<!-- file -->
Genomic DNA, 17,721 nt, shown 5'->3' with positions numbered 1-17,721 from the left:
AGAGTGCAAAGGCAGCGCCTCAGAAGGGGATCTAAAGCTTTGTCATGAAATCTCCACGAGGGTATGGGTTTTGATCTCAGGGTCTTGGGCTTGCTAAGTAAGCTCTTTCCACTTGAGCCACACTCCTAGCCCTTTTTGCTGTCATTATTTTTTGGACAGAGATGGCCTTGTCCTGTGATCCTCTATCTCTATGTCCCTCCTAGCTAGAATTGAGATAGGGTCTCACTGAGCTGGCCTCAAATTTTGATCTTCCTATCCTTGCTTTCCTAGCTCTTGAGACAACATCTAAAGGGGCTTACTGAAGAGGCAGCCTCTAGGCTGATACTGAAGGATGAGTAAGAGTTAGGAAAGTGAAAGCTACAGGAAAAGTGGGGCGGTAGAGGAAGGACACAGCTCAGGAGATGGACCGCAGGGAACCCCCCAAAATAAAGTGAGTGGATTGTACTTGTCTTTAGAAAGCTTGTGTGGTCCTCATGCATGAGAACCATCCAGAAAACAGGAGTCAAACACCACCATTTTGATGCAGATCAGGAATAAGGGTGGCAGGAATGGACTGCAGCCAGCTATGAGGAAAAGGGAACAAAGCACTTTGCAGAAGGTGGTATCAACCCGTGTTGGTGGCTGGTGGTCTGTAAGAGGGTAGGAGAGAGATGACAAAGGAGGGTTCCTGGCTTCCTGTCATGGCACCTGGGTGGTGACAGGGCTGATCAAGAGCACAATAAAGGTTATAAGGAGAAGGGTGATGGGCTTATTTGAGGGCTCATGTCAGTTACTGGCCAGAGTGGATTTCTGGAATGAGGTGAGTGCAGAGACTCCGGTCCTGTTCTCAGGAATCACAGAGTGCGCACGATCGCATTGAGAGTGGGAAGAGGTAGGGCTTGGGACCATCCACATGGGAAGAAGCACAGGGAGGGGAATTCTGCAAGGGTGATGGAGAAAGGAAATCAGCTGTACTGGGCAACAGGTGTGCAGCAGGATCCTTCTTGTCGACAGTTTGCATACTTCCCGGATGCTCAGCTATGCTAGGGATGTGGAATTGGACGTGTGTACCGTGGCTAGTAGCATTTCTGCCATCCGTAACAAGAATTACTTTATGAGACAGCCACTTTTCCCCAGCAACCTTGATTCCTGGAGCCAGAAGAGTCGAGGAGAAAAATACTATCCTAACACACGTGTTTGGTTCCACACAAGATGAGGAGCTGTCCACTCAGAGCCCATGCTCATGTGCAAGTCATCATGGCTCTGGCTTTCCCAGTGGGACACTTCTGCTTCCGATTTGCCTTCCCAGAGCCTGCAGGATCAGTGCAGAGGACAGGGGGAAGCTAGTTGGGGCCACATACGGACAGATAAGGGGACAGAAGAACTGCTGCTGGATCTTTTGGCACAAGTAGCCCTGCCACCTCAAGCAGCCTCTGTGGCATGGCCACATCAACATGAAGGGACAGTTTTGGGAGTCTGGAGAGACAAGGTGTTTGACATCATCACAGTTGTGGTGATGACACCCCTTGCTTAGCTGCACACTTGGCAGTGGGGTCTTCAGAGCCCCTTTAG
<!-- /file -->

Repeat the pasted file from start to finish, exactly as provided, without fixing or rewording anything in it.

Genomic DNA, 17,721 nt, shown 5'->3' with positions numbered 1-17,721 from the left:
AGAGTGCAAAGGCAGCGCCTCAGAAGGGGATCTAAAGCTTTGTCATGAAATCTCCACGAGGGTATGGGTTTTGATCTCAGGGTCTTGGGCTTGCTAAGTAAGCTCTTTCCACTTGAGCCACACTCCTAGCCCTTTTTGCTGTCATTATTTTTTGGACAGAGATGGCCTTGTCCTGTGATCCTCTATCTCTATGTCCCTCCTAGCTAGAATTGAGATAGGGTCTCACTGAGCTGGCCTCAAATTTTGATCTTCCTATCCTTGCTTTCCTAGCTCTTGAGACAACATCTAAAGGGGCTTACTGAAGAGGCAGCCTCTAGGCTGATACTGAAGGATGAGTAAGAGTTAGGAAAGTGAAAGCTACAGGAAAAGTGGGGCGGTAGAGGAAGGACACAGCTCAGGAGATGGACCGCAGGGAACCCCCCAAAATAAAGTGAGTGGATTGTACTTGTCTTTAGAAAGCTTGTGTGGTCCTCATGCATGAGAACCATCCAGAAAACAGGAGTCAAACACCACCATTTTGATGCAGATCAGGAATAAGGGTGGCAGGAATGGACTGCAGCCAGCTATGAGGAAAAGGGAACAAAGCACTTTGCAGAAGGTGGTATCAACCCGTGTTGGTGGCTGGTGGTCTGTAAGAGGGTAGGAGAGAGATGACAAAGGAGGGTTCCTGGCTTCCTGTCATGGCACCTGGGTGGTGACAGGGCTGATCAAGAGCACAATAAAGGTTATAAGGAGAAGGGTGATGGGCTTATTTGAGGGCTCATGTCAGTTACTGGCCAGAGTGGATTTCTGGAATGAGGTGAGTGCAGAGACTCCGGTCCTGTTCTCAGGAATCACAGAGTGCGCACGATCGCATTGAGAGTGGGAAGAGGTAGGGCTTGGGACCATCCACATGGGAAGAAGCACAGGGAGGGGAATTCTGCAAGGGTGATGGAGAAAGGAAATCAGCTGTACTGGGCAACAGGTGTGCAGCAGGATCCTTCTTGTCGACAGTTTGCATACTTCCCGGATGCTCAGCTATGCTAGGGATGTGGAATTGGACGTGTGTACCGTGGCTAGTAGCATTTCTGCCATCCGTAACAAGAATTACTTTATGAGACAGCCACTTTTCCCCAGCAACCTTGATTCCTGGAGCCAGAAGAGTCGAGGAGAAAAATACTATCCTAACACACGTGTTTGGTTCCACACAAGATGAGGAGCTGTCCACTCAGAGCCCATGCTCATGTGCAAGTCATCATGGCTCTGGCTTTCCCAGTGGGACACTTCTGCTTCCGATTTGCCTTCCCAGAGCCTGCAGGATCAGTGCAGAGGACAGGGGGAAGCTAGTTGGGGCCACATACGGACAGATAAGGGGACAGAAGAACTGCTGCTGGATCTTTTGGCACAAGTAGCCCTGCCACCTCAAGCAGCCTCTGTGGCATGGCCACATCAACATGAAGGGACAGTTTTGGGAGTCTGGAGAGACAAGGTGTTTGACATCATCACAGTTGTGGTGATGACACCCCTTGCTTAGCTGCACACTTGGCAGTGGGGTCTTCAGAGCCCCTTTAG